Sunday, May 22, 2011

Applying the Open Authentication (Oauth) Standard


OAuth (Open Authentication) is an open standard for authorization. It allows users to share their private resources with another site without having to hand out their credentials (username and password).
OAuth allows users to pass tokens instead of credentials for their information. Such token will grants access to a specific site and only for specific resources. Each access will apply only for a defined duration (e.g. the next hour). This allows a user to gain access to third party site.
OAuth is a standard of the Internet Engineering Task Force (IETF). The current version of the standard, OAuth 2.0, defines authorization flows for web applications, desktop applications and mobile phones.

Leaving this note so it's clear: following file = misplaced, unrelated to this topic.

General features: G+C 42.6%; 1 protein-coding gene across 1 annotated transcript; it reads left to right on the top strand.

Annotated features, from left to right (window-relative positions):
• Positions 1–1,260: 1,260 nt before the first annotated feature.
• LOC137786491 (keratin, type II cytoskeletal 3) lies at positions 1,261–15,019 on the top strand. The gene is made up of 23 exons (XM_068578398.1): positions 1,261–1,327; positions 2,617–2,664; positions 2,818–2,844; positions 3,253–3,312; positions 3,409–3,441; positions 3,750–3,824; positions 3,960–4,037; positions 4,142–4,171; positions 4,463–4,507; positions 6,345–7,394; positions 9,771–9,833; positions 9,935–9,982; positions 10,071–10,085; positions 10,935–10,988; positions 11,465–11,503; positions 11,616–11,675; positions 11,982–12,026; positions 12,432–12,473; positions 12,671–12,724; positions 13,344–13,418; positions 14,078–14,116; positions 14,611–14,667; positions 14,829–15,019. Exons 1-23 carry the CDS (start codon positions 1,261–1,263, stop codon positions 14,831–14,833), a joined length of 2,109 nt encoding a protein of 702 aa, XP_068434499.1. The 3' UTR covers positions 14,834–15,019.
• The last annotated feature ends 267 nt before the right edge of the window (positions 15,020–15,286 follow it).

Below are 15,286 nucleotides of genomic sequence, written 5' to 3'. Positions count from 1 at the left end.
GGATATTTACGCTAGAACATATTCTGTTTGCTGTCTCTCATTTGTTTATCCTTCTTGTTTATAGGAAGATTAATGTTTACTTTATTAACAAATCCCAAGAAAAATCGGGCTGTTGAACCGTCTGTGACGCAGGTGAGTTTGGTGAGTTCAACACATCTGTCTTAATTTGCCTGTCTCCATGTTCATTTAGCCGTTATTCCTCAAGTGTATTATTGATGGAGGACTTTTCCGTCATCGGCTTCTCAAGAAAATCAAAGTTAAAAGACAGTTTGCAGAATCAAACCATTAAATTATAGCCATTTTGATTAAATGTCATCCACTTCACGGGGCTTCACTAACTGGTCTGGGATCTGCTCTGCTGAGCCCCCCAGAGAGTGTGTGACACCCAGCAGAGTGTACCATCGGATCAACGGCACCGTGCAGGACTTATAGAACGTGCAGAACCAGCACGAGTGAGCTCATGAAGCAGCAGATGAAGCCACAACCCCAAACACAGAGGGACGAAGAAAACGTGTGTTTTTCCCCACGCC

OAuth is completely transparent to the users. The end-user need not know anything about OAuth, what it is or how it works. The user experience is included OAuth implementations in both the site requesting access and the one storing the resources.
SUMMARY
Giving an account password to another party on the network is the same thing as going to dinner and giving an ATM card and PIN code to the waiter.  When it comes to the web, users put themselves at risk by sharing private information.
DoD personnel are making increased use of multiple web sites for social networking. They can log on to each web site using their identity and passwords. But such disclosure reveals information that an intruder could use for implanting malware.  OAuth deals with such a risk by allowing users to hand out tokens that grant limited access for only specific uses and only for a defined time period.
DoD systems designs should start including OAuth in security software that manages access to social computing. Relying on tokens instead on password protected logins will simplify network management and will increase security.

No comments:

Post a Comment

For comments please e-mail pstrassm@gmu.edu